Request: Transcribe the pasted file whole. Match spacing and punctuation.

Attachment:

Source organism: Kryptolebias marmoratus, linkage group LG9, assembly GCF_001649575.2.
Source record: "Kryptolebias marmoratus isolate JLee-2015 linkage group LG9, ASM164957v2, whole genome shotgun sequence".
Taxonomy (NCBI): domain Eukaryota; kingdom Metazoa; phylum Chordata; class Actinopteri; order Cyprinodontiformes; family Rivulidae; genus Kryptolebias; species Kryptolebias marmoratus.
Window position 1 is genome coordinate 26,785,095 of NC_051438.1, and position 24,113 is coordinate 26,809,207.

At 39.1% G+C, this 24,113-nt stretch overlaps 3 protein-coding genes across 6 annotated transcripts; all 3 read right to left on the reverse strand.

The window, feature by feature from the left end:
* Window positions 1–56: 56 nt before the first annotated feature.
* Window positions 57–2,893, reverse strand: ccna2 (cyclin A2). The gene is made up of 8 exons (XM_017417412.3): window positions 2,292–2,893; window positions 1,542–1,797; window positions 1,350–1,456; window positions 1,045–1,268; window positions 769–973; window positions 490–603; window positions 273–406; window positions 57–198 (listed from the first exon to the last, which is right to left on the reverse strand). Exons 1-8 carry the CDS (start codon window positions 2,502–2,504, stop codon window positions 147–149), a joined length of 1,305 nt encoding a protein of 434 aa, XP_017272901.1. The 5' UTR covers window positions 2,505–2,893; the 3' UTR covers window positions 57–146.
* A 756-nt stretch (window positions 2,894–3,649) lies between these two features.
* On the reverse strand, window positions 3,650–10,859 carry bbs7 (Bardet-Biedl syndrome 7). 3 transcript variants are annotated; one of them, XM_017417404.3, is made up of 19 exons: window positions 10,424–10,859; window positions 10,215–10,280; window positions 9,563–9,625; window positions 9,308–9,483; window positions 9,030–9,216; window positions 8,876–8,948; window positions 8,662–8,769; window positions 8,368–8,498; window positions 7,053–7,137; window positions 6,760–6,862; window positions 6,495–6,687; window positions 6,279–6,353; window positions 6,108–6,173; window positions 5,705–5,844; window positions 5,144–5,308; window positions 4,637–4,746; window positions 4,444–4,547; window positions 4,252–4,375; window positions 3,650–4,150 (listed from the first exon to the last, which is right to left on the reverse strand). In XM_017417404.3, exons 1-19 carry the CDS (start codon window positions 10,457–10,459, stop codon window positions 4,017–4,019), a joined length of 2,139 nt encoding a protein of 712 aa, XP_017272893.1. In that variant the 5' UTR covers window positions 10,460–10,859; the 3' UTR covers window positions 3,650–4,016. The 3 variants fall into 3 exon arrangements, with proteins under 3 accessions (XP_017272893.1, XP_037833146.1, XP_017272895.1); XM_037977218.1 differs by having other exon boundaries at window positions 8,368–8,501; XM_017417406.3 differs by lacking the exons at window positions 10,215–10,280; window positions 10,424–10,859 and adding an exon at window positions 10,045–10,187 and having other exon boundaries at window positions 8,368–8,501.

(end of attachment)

Source organism: Kryptolebias marmoratus, linkage group LG9, assembly GCF_001649575.2.
Source record: "Kryptolebias marmoratus isolate JLee-2015 linkage group LG9, ASM164957v2, whole genome shotgun sequence".
Taxonomy (NCBI): domain Eukaryota; kingdom Metazoa; phylum Chordata; class Actinopteri; order Cyprinodontiformes; family Rivulidae; genus Kryptolebias; species Kryptolebias marmoratus.
Window position 1 is genome coordinate 26,785,095 of NC_051438.1, and position 24,113 is coordinate 26,809,207.

At 39.1% G+C, this 24,113-nt stretch overlaps 3 protein-coding genes across 6 annotated transcripts; all 3 read right to left on the reverse strand.

The window, feature by feature from the left end:
* Window positions 1–56: 56 nt before the first annotated feature.
* Window positions 57–2,893, reverse strand: ccna2 (cyclin A2). The gene is made up of 8 exons (XM_017417412.3): window positions 2,292–2,893; window positions 1,542–1,797; window positions 1,350–1,456; window positions 1,045–1,268; window positions 769–973; window positions 490–603; window positions 273–406; window positions 57–198 (listed from the first exon to the last, which is right to left on the reverse strand). Exons 1-8 carry the CDS (start codon window positions 2,502–2,504, stop codon window positions 147–149), a joined length of 1,305 nt encoding a protein of 434 aa, XP_017272901.1. The 5' UTR covers window positions 2,505–2,893; the 3' UTR covers window positions 57–146.
* A 756-nt stretch (window positions 2,894–3,649) lies between these two features.
* On the reverse strand, window positions 3,650–10,859 carry bbs7 (Bardet-Biedl syndrome 7). 3 transcript variants are annotated; one of them, XM_017417404.3, is made up of 19 exons: window positions 10,424–10,859; window positions 10,215–10,280; window positions 9,563–9,625; window positions 9,308–9,483; window positions 9,030–9,216; window positions 8,876–8,948; window positions 8,662–8,769; window positions 8,368–8,498; window positions 7,053–7,137; window positions 6,760–6,862; window positions 6,495–6,687; window positions 6,279–6,353; window positions 6,108–6,173; window positions 5,705–5,844; window positions 5,144–5,308; window positions 4,637–4,746; window positions 4,444–4,547; window positions 4,252–4,375; window positions 3,650–4,150 (listed from the first exon to the last, which is right to left on the reverse strand). In XM_017417404.3, exons 1-19 carry the CDS (start codon window positions 10,457–10,459, stop codon window positions 4,017–4,019), a joined length of 2,139 nt encoding a protein of 712 aa, XP_017272893.1. In that variant the 5' UTR covers window positions 10,460–10,859; the 3' UTR covers window positions 3,650–4,016. The 3 variants fall into 3 exon arrangements, with proteins under 3 accessions (XP_017272893.1, XP_037833146.1, XP_017272895.1); XM_037977218.1 differs by having other exon boundaries at window positions 8,368–8,501; XM_017417406.3 differs by lacking the exons at window positions 10,215–10,280; window positions 10,424–10,859 and adding an exon at window positions 10,045–10,187 and having other exon boundaries at window positions 8,368–8,501.